Written by Phil Cerroni
By Jessie Burke
The Irving League of Women Voters met at the West Irving Library to review their current league support positions on Feb. 26.
The meeting was a preliminary one, not to vote on positions, but to act as a refresher for members on what issues in Irving the league currently finds important and to encourage members to start researching them.
“It’s important to have these sort of reviews in the league, so we can make sure that we are putting forth our efforts where they are most needed,” League president Mona Wyatt said. “We need to see where we may have accomplished all we can, or where an issue may have already been resolved, and then continue to focus on taking action where it is still needed.”
For new member Barbara Doyle, the meeting was an opportunity to learn about what the League supports, and more about the issues in Irving themselves.
“I joined the league because I wanted to get involved in the community,” said Doyle, who was previously a member of a New York league chapter. “It’s extremely important to me to be aware of what is happening in your area, to get the word out, to do what you can to make a change.”
The League Program consists of a limited number of governmental issues chosen by the membership for study and action. Issues presented at Tuesday’s meeting were divided into eleven categories; Child Care, Mental Health, Urban Planning, Administration of Justice, Mass Transportation, Irving Public Education, City Public Libraries, Youth Substance Abuse, Waste Management, Kids at Risk and Domestic Violence.
“When examining an issue we need to first see if it’s something we’re passionate about, something we really want to see change,” Wyatt said at the beginning of the meeting. “After that, the next step is to see if there is something we can do about it. If it is a state or federal issue, then there is not a lot of action we can personally take. If it’s local then there is a lot more we can do.”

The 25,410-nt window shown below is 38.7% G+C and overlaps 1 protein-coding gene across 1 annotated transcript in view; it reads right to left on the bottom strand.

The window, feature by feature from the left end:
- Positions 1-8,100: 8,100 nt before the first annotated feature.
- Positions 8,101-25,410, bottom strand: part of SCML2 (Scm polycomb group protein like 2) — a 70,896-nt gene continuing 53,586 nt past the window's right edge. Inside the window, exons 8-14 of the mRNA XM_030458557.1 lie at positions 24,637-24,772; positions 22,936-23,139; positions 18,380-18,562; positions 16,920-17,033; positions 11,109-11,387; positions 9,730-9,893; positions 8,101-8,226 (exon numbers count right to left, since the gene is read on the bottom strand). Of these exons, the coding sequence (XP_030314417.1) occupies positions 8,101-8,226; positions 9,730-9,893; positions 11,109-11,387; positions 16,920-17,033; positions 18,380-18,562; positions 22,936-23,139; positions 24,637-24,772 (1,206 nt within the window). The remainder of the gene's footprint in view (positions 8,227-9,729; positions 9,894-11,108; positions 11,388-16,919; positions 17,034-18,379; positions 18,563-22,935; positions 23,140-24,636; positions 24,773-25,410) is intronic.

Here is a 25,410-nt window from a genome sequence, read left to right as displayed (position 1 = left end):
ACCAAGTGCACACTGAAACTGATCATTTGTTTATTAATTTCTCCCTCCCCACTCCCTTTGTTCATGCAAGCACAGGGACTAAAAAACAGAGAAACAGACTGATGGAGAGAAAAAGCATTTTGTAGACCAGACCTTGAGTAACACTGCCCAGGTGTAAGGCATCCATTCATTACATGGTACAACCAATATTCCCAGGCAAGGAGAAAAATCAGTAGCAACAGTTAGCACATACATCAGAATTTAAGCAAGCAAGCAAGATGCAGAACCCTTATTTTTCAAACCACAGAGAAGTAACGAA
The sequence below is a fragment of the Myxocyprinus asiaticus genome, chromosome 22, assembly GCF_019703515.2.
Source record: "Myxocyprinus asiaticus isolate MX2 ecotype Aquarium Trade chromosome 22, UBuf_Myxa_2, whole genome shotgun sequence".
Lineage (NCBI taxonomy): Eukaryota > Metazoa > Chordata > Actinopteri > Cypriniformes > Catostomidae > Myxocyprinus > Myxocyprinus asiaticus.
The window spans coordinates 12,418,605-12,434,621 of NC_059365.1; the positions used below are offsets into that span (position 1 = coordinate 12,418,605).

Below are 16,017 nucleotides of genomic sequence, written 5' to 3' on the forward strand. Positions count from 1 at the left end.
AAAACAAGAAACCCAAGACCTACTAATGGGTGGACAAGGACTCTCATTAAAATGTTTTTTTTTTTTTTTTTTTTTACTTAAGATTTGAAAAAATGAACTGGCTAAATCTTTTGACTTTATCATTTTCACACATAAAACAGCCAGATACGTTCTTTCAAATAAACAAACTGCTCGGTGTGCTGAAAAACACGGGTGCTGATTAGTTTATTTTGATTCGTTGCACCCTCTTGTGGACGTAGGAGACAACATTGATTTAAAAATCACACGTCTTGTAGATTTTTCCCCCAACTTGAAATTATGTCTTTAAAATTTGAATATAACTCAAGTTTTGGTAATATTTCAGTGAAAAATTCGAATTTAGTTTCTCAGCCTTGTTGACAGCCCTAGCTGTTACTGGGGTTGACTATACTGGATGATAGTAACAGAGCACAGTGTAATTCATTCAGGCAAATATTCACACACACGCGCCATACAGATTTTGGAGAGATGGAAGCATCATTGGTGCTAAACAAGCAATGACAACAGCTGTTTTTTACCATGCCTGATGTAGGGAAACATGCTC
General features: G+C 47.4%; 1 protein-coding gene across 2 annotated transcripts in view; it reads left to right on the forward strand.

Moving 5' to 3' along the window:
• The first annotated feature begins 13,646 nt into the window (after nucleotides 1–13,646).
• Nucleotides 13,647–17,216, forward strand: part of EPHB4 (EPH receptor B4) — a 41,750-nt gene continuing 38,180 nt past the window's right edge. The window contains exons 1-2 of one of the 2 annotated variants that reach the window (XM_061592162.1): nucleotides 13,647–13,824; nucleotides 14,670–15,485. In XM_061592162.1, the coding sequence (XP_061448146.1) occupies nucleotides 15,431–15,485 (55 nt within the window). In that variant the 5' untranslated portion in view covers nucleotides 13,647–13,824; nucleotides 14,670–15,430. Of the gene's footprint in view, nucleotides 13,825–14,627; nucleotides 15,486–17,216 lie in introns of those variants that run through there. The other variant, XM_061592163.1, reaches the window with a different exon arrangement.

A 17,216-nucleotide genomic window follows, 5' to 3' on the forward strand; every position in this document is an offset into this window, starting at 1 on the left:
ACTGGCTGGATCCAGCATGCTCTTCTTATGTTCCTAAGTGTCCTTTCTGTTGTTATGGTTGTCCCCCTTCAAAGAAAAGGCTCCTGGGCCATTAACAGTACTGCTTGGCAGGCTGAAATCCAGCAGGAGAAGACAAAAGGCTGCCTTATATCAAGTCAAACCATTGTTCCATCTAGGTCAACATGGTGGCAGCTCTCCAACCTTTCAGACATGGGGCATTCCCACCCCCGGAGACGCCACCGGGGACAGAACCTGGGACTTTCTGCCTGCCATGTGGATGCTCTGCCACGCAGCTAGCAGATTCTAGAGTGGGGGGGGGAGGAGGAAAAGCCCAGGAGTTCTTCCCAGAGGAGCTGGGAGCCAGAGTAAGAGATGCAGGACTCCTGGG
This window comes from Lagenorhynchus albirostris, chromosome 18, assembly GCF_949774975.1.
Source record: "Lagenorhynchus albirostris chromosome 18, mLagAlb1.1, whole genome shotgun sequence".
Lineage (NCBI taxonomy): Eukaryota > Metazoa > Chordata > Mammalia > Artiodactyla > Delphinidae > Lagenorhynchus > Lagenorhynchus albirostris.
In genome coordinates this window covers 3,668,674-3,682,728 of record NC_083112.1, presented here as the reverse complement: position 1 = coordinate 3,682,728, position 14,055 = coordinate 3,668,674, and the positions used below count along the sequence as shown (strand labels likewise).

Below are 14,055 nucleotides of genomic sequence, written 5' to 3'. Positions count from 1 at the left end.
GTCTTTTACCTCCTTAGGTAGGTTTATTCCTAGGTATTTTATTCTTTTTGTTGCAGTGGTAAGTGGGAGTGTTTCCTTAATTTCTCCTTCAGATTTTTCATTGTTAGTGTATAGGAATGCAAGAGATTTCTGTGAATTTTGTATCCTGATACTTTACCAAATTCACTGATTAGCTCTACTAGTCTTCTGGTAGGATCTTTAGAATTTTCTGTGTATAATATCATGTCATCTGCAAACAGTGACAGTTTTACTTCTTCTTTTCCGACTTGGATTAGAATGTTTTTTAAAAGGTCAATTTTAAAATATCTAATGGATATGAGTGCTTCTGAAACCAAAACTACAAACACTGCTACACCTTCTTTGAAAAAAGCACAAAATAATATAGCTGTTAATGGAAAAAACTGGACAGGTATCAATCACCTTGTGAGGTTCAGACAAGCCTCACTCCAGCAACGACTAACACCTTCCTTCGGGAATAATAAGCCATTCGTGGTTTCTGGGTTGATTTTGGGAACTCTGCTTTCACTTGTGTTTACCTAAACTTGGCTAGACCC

Wyatt did say, however, if it is something bigger that they feel strongly about, they can recommend it to the Texas State League for consideration.
There were several issues discussed during the meeting that many members already feel passionate about retaining: in particular, education and school budgets. Texas has recently fallen to 49 out of 50 in the ranking of school spending per pupil in the U.S., which is a great concern for the people of Irving who care about the success of their students and hope to see that ranking raised in the coming years.
Another city program where several members of the league wanted to see a change is recycling. In Irving, residents wishing to recycle must currently purchase a roll of blue bags from the city, or local grocery store, in order to put out their recyclables.
“For some people going out and getting those bags, or having to pay extra for them is difficult,” programs co-chair Dagmar Metzler said. “I would like to see that made easier for everyone. I believe making it more convenient would do more to encourage the people of Irving to recycle.”
Before the league can officially decide together what to continue taking action on, Wyatt encourages members to collect further information and review the issues on their own, in order to make informed decisions. As the league is nonpartisan, all programs are viewed and presented in a non-biased way.
“We don’t approach any issue from a particular party,” Wyatt said. “Rather we say ‘Why is this important for everyone?’ When we go to a member of congress we are able to say not only what we want changed, but why something needs to be done with facts and research, and why it is important for everyone, not just why we personally think it is.”
The meeting is a prelude to the League convention in May, during which they will present which programs they wish to pursue for the following year. Once the league chooses to take action on something, they do so through lobbying on the appropriate government level, presenting the League's views at public hearings, sponsoring correspondence or interviews with public officials, campaigning for public support, and forming or joining group coalitions.
“We are passionate about Irving,” Metzler said. “This our community, we are passionate about making a change.”